iOS App Development: Auto Layout in iOS
Introduction to Auto Layout
Auto Layout in iOS is a system that enables you to define your app’s interface by creating a mathematical description of the relationships between the elements. You can define these relationships with respect to constraints either on individual elements or between sets of elements. You can use Auto Layout to create a dynamic and versatile interface that responds appropriately to variations in screen size, device orientation and localization.
Auto layout has become more and more important, particularly for more device screen sizes. Though Auto Layout has been available for a few years now, it has become a necessity in the current scenario, particularly for iPhone 6 or 6 Plus. Though it appears to be bit daunting to use this feature, Xcode has seen steady improvements in interface builder to enable integrating Auto Layout simpler. Starting from Xcode 6, you should learn how to use Auto Layout, wherein without using Auto Layout, it would be quite challenging to build an app that supports all screen sizes. When you use Auto Layout, you can get a stupendous control over the layout with a wide range of customization and yields the perfect interface.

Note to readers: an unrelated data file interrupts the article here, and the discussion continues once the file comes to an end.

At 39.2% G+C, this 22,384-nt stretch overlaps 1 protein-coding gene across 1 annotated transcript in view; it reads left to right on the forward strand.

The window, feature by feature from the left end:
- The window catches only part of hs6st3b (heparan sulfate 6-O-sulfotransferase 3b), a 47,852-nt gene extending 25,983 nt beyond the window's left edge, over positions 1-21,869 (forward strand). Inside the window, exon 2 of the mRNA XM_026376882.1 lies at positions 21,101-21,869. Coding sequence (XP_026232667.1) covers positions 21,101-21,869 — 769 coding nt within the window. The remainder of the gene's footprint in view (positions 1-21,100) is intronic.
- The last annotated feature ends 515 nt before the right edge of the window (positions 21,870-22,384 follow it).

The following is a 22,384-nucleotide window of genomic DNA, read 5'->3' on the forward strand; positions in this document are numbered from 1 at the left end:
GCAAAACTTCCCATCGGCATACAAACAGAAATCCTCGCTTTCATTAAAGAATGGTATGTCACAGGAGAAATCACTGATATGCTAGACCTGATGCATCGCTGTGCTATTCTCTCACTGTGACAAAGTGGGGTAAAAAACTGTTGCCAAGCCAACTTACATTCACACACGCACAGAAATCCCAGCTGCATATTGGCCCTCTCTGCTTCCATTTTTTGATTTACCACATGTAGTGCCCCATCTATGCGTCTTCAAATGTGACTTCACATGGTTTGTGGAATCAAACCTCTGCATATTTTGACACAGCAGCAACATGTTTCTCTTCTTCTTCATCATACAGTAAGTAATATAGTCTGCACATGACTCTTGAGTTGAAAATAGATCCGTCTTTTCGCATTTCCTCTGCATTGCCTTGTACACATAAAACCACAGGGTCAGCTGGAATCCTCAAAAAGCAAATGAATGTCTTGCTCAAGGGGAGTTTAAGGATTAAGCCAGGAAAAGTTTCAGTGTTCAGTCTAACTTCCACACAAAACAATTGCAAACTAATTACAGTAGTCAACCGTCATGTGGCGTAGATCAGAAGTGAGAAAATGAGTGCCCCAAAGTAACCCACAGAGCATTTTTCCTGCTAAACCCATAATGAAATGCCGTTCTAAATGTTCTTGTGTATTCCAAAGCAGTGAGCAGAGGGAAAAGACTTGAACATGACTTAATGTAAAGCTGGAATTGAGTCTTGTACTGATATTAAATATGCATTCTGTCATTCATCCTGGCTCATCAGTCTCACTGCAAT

Auto Layout is built into Interface Builder in Xcode 5 and is made available with apps, targeted at either iOS or OSX. If you are creating a new project, Auto Layout is enabled by default. However, if your existing project doesn’t use Auto Layout, you can adopt an auto layout.
A typical button example
Let’s assume you have a story board, where you need to place a button in the center of the view. Just run the app on both iPhone Retina (3.5 inch) and iPhone Retina (4-inch) simulators. You will notice that the button isn’t centered when running on a 3.5 inch device. Can you guess what went wrong with this?
When you don’t use Auto Layout, the UI controls (here, the button) we layout in the storyboard is at a fixed position. This implies, we “hard-code” the frame origin of the control. For instance, let’s assume that the “Click Me” button frame origin is set to (100, 185). Hence, irrespective of the screen size (3.5 inch or 4 inch) of the device you are using, iOS will draw the label in the specified position. This functionality thus explains why the “Click Me” button wasn’t displayed properly on a 3.5-inch phone, for which the screen height is different.
What you can do with Auto Layout?